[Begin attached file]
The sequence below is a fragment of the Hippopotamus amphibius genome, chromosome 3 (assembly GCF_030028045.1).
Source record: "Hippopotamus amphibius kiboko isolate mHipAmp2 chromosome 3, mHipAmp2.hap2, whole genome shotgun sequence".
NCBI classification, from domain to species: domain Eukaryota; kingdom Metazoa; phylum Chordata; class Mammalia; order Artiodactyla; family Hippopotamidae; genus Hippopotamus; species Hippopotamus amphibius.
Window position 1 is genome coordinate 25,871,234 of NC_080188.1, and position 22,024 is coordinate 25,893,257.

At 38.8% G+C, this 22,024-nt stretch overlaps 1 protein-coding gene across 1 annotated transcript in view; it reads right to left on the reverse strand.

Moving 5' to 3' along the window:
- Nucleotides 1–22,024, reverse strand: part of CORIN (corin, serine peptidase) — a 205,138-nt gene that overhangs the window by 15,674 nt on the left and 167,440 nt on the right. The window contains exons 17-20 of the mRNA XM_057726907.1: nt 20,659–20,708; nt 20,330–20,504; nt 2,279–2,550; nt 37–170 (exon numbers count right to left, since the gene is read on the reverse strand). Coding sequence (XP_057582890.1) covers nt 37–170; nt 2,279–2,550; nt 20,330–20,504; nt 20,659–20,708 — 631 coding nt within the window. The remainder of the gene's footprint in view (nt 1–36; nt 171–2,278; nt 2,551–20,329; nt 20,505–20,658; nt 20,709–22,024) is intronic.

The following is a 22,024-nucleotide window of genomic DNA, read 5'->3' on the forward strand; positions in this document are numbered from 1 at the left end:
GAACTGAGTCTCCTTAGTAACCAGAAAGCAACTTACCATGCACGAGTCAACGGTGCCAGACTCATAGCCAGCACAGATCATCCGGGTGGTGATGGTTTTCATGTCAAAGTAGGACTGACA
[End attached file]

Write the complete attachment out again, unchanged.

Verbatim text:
The sequence below is a fragment of the Hippopotamus amphibius genome, chromosome 3 (assembly GCF_030028045.1).
Source record: "Hippopotamus amphibius kiboko isolate mHipAmp2 chromosome 3, mHipAmp2.hap2, whole genome shotgun sequence".
NCBI classification, from domain to species: domain Eukaryota; kingdom Metazoa; phylum Chordata; class Mammalia; order Artiodactyla; family Hippopotamidae; genus Hippopotamus; species Hippopotamus amphibius.
Window position 1 is genome coordinate 25,871,234 of NC_080188.1, and position 22,024 is coordinate 25,893,257.

At 38.8% G+C, this 22,024-nt stretch overlaps 1 protein-coding gene across 1 annotated transcript in view; it reads right to left on the reverse strand.

Moving 5' to 3' along the window:
- Nucleotides 1–22,024, reverse strand: part of CORIN (corin, serine peptidase) — a 205,138-nt gene that overhangs the window by 15,674 nt on the left and 167,440 nt on the right. The window contains exons 17-20 of the mRNA XM_057726907.1: nt 20,659–20,708; nt 20,330–20,504; nt 2,279–2,550; nt 37–170 (exon numbers count right to left, since the gene is read on the reverse strand). Coding sequence (XP_057582890.1) covers nt 37–170; nt 2,279–2,550; nt 20,330–20,504; nt 20,659–20,708 — 631 coding nt within the window. The remainder of the gene's footprint in view (nt 1–36; nt 171–2,278; nt 2,551–20,329; nt 20,505–20,658; nt 20,709–22,024) is intronic.

The following is a 22,024-nucleotide window of genomic DNA, read 5'->3' on the forward strand; positions in this document are numbered from 1 at the left end:
GAACTGAGTCTCCTTAGTAACCAGAAAGCAACTTACCATGCACGAGTCAACGGTGCCAGACTCATAGCCAGCACAGATCATCCGGGTGGTGATGGTTTTCATGTCAAAGTAGGACTGACA